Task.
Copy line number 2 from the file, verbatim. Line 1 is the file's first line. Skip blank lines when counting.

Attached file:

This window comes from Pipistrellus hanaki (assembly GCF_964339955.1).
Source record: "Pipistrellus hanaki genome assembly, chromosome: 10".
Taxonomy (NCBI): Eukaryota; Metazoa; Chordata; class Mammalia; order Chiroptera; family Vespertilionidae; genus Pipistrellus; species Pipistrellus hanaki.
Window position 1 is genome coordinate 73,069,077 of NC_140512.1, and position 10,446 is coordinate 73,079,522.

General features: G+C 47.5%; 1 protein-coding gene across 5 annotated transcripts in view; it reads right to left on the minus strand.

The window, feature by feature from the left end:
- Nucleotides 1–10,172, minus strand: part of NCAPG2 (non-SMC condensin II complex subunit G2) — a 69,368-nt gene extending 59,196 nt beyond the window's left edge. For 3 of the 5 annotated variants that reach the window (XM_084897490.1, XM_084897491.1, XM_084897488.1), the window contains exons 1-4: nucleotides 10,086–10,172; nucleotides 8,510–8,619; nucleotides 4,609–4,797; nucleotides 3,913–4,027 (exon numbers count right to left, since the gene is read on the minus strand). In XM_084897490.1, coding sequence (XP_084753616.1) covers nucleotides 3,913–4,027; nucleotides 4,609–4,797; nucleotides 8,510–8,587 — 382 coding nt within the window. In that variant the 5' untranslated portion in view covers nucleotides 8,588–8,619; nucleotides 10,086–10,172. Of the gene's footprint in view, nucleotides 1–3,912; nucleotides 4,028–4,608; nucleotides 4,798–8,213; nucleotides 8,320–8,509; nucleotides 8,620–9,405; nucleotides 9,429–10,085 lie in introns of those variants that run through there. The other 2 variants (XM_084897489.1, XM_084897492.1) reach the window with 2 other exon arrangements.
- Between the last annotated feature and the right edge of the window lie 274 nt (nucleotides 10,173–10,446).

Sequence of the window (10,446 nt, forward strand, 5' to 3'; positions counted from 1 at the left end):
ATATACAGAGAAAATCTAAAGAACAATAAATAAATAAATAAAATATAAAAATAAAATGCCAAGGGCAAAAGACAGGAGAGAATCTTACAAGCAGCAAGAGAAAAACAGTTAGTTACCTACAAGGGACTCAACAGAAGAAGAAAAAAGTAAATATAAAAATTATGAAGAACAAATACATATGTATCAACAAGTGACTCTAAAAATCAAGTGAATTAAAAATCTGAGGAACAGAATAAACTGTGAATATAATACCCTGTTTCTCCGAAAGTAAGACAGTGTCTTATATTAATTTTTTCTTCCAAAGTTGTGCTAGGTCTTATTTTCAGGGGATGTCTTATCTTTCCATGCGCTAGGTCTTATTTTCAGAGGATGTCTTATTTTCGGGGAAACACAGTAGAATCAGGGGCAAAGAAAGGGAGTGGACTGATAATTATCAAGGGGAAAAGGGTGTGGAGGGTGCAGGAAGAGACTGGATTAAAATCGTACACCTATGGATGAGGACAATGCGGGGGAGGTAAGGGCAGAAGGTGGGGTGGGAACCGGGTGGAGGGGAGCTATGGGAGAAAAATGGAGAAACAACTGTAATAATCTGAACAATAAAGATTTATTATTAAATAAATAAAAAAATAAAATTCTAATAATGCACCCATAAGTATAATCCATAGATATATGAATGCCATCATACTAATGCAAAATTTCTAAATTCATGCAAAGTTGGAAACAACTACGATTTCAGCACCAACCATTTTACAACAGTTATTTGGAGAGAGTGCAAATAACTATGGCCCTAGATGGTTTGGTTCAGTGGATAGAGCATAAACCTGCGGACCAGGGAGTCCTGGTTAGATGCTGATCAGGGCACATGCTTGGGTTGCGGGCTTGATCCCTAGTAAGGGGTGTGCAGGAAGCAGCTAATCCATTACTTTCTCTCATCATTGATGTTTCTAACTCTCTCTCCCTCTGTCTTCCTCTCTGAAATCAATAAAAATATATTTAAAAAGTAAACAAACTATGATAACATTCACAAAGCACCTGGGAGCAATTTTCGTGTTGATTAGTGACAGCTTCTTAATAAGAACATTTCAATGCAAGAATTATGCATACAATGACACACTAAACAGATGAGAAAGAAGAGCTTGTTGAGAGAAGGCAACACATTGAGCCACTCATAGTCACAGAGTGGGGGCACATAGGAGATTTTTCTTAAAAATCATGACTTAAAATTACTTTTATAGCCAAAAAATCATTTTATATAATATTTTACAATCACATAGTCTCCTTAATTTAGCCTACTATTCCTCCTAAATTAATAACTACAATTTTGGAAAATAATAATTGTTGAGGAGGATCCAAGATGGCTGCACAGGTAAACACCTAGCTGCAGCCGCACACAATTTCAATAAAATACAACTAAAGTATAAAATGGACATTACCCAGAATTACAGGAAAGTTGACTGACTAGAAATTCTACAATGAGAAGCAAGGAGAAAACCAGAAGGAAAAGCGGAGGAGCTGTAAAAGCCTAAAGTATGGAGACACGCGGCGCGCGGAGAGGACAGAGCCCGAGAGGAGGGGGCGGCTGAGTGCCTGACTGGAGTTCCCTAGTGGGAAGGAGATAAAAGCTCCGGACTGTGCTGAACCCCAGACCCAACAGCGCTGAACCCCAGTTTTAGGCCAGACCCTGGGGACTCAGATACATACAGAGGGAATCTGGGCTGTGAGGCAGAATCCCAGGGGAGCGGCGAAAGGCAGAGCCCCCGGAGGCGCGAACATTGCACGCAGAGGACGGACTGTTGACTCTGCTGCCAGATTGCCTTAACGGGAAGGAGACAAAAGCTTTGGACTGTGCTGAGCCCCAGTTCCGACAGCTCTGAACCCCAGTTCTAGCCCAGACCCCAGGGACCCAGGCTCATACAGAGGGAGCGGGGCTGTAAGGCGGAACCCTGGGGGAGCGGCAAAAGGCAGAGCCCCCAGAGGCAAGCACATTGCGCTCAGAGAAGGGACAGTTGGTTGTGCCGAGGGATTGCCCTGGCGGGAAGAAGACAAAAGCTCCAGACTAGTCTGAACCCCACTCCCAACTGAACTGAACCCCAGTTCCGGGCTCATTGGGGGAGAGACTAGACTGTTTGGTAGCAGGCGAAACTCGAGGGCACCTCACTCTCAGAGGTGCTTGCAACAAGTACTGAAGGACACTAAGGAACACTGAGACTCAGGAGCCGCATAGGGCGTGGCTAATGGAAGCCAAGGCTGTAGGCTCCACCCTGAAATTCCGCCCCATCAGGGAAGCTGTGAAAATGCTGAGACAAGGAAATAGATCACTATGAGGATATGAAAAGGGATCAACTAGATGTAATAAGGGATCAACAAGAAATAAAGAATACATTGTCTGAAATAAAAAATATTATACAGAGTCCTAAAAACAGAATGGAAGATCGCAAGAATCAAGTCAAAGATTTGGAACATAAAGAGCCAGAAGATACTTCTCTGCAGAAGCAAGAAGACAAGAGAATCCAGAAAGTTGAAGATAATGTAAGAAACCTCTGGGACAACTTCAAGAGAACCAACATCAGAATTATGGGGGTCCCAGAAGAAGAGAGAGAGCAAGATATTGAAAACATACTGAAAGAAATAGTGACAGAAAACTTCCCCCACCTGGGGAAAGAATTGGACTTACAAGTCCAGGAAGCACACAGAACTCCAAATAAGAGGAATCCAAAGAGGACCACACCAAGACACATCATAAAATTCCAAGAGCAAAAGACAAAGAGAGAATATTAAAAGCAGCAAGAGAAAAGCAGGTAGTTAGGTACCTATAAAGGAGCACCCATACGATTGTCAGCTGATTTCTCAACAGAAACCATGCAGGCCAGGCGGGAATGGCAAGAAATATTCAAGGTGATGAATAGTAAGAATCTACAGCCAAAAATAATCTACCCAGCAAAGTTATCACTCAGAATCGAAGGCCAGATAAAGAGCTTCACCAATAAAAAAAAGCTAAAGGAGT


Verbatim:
Source record: "Pipistrellus hanaki genome assembly, chromosome: 10".